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Making the most of Italy’s energy resources

Rome, 30/11/2016, National Interest
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At present, the world's energy mix is based to a large extent on traditional sources, and particularly fossil fuels.  All forecasts agree that population growth and improved living standards will drive an increased demand for energy worldwide, which will also entail an increased demand for oil and gas, in absolute terms.  Mankind will therefore have to resolve a real energy dilemma: on the one hand the need to meet growing demand, and on the other hand the need to limit emissions in order to protect the planet from escalating global warming. There will need to be a diversified energy mix in which the various sources can coexist and complement one another, at the end of a lengthy and complex transitional period.

In this scenario, Italy's situation must be interpreted from a European viewpoint.  The peak in energy consumption in the advanced economies is now behind us: the economic crisis and increased efficiency have gradually reduced consumption.  Nevertheless energy dependence, with its well-known consequences in terms of the burden on the balance of payments and the security of supplies, remains a priority focus for Europe, which imports twice as much energy as it produces.  Italy's dependence is no less than 76%.  In Europe, too, fossil fuels remain the backbone of the energy system: this applies particularly to Italy, where they meet 70% of demand.  Italy's extraction industry performs a strategic role in this context.  Though national output meets only 10% of demand, the oil and gas industry creates benefits in terms of jobs, contributions to public finances, and investments.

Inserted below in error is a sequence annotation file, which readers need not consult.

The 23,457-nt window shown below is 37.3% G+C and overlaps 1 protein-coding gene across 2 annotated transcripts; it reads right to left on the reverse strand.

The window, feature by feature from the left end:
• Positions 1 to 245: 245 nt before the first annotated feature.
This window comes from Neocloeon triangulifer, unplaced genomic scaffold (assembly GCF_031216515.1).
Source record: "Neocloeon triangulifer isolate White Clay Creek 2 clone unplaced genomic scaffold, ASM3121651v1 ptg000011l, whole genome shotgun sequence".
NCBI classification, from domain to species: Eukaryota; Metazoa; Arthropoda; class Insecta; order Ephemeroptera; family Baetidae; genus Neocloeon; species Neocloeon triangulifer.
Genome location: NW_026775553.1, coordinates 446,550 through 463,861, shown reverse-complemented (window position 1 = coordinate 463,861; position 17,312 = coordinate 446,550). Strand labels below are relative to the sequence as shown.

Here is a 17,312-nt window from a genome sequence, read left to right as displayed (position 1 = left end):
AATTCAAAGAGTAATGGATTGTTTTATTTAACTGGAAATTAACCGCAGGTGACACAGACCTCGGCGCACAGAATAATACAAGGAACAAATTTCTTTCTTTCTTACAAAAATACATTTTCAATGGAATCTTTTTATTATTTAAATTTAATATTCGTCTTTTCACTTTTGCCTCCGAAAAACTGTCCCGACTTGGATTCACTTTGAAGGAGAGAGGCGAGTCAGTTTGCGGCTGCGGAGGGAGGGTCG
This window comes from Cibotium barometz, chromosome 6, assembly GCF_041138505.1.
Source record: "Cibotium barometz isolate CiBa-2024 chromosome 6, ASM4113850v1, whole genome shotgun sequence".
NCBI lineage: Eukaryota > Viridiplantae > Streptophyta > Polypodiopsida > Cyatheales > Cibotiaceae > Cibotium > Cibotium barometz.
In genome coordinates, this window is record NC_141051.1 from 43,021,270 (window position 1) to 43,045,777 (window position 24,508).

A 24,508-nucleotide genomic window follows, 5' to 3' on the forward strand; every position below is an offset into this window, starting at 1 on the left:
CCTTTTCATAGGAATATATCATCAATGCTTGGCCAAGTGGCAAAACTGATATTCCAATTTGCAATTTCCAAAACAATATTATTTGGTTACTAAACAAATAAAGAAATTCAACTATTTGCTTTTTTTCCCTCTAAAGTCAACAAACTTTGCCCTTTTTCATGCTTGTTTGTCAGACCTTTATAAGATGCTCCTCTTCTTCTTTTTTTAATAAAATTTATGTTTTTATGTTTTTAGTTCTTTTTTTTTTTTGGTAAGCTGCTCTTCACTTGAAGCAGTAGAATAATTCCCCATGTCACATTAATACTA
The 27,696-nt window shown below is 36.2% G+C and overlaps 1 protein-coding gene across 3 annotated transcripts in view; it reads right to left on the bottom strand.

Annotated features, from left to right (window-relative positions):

The broadest possible approach must be adopted to the country's energy resources, and therefore their exploitation.  Attention must be paid to both natural energy resources and human resources, and especially technological innovations and research.  There must be a growing focus on the role of consumers, which has changed considerably in recent years.  Though there is no shortage of innovation, technology, and resources, to maximize our energy resources we also need a vision, a strategy, and confidence, which Italy now lacks.

Energy is the basic raw material on which a country's economic and industrial development can be built. A new national strategy on the subject, the availability of energy itself, and access to it at an acceptable cost will yield essential competitive advantages.  It is impossible to imagine how Europe (and Italy) can achieve their reindustrialization without access to low-cost energy.  At the same time, any kind of energy planning must keep in mind that the worldwide shift away from carbon must be pursued to the fullest extent.  Very close attention must be paid to the time variable in the struggle against climate changes, without however falling into the trap of interpreting the energy transition phase as a kind of inertia travel that will have no impact on lifestyles or consumption.

It will be essential to adopt an approach that can avert and manage potential conflicts.  However, this crucially important approach in the mature democracies will be possible only if the institutions' respective roles are clearly defined.  In this important exercise it will be essential to reduce the fragmentation of decisionmaking power.